Are You a Team? Or a Work Group? Does it Matter?

By Phillip Sandahl


Imagine a Continuum with “Work Group” on One End and “Team” at the Other

With a work group, the group’s mission can be accomplished with each member operating independently.

One facilitator / leader at the center of the circle can coordinate the efforts of the group to accomplish results.

Except for occasional communication, interaction is not required between group members.

Now go to the other end of the continuum for team. In order for the team to accomplish its mission it is essential that team members work collaboratively.

Project teams are a clear example; they have clearly defined goals, deadlines and a project budget.

Each team member plays a critical role in achieving the project’s results. Now connect the spokes and you have a wheel that can drive the team forward.

Where It Matters

Too often key teams actually settle for operating as a work group.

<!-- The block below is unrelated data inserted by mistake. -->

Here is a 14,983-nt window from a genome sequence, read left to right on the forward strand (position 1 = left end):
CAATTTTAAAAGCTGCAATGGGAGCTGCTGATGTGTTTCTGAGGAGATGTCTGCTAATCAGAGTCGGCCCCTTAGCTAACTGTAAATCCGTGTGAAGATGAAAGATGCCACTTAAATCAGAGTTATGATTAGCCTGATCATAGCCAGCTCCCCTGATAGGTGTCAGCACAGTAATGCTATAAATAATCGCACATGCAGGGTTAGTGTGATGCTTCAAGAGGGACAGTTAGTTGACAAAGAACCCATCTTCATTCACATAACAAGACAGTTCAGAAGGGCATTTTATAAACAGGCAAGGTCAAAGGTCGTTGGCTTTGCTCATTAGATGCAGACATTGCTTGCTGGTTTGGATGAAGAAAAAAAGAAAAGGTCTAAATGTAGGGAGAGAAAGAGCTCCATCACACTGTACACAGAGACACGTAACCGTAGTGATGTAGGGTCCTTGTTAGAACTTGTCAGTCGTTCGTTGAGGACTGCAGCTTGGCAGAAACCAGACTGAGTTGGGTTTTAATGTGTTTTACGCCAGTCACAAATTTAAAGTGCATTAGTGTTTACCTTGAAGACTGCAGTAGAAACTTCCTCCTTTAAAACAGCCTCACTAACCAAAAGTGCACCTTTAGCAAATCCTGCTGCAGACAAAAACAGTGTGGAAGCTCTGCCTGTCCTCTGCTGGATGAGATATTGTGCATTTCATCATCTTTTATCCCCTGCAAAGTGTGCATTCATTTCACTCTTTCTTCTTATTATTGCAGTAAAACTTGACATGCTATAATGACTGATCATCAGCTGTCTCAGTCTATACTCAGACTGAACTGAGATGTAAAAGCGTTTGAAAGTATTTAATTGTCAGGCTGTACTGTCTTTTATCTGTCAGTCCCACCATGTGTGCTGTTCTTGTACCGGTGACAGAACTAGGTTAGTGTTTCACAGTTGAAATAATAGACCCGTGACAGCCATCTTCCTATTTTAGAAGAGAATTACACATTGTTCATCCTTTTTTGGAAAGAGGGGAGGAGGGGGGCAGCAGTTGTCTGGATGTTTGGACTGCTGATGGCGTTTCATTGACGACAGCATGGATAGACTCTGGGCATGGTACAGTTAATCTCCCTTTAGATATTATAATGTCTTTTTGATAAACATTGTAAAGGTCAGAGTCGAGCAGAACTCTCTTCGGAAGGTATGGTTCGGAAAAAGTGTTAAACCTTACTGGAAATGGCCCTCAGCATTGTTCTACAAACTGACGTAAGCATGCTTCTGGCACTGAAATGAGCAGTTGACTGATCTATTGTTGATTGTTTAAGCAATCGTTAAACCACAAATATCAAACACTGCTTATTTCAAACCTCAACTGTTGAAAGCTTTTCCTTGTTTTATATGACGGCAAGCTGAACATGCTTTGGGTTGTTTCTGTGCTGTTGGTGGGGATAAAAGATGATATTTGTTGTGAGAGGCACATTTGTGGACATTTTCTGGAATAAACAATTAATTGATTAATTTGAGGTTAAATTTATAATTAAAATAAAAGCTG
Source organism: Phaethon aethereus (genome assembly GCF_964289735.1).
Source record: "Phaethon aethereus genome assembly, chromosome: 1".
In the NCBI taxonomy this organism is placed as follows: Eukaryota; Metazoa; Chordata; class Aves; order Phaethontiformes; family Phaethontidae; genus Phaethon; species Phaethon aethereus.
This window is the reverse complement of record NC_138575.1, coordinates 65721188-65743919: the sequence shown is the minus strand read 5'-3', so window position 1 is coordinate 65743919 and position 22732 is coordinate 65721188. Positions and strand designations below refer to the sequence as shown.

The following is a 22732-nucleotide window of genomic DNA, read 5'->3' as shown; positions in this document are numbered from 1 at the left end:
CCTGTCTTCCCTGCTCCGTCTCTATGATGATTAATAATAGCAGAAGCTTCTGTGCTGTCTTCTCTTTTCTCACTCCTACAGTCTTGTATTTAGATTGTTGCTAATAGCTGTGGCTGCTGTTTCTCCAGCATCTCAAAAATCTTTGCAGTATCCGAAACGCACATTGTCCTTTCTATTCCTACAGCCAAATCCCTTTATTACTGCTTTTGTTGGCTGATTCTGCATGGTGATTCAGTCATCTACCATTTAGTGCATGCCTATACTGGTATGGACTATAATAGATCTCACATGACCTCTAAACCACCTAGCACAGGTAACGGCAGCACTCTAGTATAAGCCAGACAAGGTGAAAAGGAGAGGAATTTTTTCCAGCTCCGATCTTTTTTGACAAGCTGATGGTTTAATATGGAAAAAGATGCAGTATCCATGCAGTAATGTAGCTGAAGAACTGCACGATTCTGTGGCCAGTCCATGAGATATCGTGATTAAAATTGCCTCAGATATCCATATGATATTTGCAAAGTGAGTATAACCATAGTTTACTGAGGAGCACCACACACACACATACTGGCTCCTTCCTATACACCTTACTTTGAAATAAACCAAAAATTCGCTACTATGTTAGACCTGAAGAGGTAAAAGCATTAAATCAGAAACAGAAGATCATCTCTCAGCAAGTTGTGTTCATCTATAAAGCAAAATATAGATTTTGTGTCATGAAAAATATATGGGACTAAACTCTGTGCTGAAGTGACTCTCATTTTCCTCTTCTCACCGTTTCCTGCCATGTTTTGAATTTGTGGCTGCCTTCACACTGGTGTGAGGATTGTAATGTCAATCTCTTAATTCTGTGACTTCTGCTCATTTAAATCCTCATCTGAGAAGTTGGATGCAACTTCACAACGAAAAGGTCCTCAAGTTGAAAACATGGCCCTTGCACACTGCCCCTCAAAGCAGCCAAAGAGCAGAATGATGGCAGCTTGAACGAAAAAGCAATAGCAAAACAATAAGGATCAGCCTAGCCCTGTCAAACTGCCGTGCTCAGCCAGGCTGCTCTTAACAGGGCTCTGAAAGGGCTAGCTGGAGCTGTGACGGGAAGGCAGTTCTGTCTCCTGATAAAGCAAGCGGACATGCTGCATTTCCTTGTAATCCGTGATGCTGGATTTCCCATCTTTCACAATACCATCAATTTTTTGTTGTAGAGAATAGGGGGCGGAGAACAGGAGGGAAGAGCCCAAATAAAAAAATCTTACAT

Working together as an effective team takes intention and conscious effort.

It’s often easier to simply operate independently.

There’s less need for communication, less chance for disagreement and negotiation with others. And—the result is the team misses the power available in actually working together.

Instead of making the effort to pull together, each member is pulling on their own oar and the result is splashing and thrashing instead of steady movement forward.

In today’s organizations, the need for team skills is paramount. Helping teams and team leaders form more cohesive, more productive, more sustainable teams—that’s our mission.

We have the tools and methodology to deliver measurable results.

If building more effective teams is part of your mission, and you’re ready to invest in your success, we encourage you to register for one of our courses.

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